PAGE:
What evidence is there that such powers do exist? An air of unreality is palpable here, with talk of extreme dangers and use of decimal point temperature statements while brushing aside all uncertainties. Endless alarmism creates fatigue, not the fear they crave.
– – –
UN scientists have unveiled a plan that they believe can limit the root causes of dangerous climate change, says BBC News.
A key UN body says in a report that there must be “rapid, deep and immediate” cuts in carbon dioxide (CO2) emissions.
Global emissions of CO2 would need to peak within three years to stave off the worst impacts.
Even then, the world would also need technology to suck CO2 from the skies by mid-century.
After a contentious approval session where scientists and government officials went through the report line by line, the UN’s Intergovernmental Panel on Climate Change (IPCC) has now published its guidance on what the world can do to avoid an extremely dangerous future.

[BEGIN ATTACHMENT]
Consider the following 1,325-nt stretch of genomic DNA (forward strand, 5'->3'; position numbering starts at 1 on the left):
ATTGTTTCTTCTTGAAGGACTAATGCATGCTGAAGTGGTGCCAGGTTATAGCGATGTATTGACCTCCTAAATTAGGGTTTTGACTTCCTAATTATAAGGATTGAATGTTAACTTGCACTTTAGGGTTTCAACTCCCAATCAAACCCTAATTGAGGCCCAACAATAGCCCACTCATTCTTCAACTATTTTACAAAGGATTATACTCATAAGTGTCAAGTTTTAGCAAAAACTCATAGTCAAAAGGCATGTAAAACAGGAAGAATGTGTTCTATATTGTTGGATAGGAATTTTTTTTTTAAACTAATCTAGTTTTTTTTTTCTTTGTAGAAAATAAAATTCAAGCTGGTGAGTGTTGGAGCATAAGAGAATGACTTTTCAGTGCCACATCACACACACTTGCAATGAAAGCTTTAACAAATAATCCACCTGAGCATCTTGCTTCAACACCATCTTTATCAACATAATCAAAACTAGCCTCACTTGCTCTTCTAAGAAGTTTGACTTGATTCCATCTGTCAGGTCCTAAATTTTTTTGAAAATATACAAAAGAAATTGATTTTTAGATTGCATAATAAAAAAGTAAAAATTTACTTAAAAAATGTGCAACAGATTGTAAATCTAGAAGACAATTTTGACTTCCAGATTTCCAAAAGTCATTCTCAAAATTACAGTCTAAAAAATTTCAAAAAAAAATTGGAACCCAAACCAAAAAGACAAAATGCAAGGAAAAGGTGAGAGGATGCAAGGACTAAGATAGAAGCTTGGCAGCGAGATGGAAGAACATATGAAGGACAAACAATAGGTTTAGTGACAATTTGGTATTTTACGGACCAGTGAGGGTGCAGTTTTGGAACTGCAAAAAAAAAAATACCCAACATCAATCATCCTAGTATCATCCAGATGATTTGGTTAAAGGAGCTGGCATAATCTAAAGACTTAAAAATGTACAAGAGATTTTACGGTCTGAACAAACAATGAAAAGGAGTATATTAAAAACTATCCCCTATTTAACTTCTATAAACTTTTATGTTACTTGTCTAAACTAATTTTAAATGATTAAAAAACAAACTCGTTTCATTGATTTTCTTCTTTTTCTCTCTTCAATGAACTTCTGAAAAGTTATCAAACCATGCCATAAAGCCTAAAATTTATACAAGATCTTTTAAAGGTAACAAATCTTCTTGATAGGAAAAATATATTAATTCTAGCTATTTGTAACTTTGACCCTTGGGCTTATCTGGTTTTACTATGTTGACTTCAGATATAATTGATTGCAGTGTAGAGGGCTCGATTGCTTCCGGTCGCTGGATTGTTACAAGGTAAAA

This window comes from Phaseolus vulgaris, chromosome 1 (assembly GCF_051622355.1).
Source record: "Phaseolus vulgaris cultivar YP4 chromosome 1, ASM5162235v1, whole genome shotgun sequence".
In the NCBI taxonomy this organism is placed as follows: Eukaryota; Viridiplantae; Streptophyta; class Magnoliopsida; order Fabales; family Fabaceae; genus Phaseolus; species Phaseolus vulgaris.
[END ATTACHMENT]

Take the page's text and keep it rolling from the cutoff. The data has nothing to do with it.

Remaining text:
First, the bad news – even if all the policies to cut carbon that governments had put in place by the end of 2020 were fully implemented, the world will still warm by 3.2C this century.
This finding has drawn the ire of the UN Secretary General Antonio Guterres.
“Some government and business leaders are saying one thing – but doing another. Simply put, they are lying. And the results will be catastrophic.”
That sort of temperature rise would see our planet hit by “unprecedented heatwaves, terrifying storms, and widespread water shortages.”
To avoid that fate, the world must keep the rise in temperatures at or under 1.5C this century, say researchers.
The good news is that this latest IPCC summary shows that it can be done, in what Mr Guterres calls a “viable and financially sound manner.”
But keeping temperatures down will require massive changes to energy production, industry, transport, our consumption patterns and the way we treat nature.
To stay under 1.5C according to the IPCC means that carbon emissions from everything that we do, buy, use or eat must peak by 2025, and tumble rapidly after that, reaching net-zero by the middle of this century.
Full article here.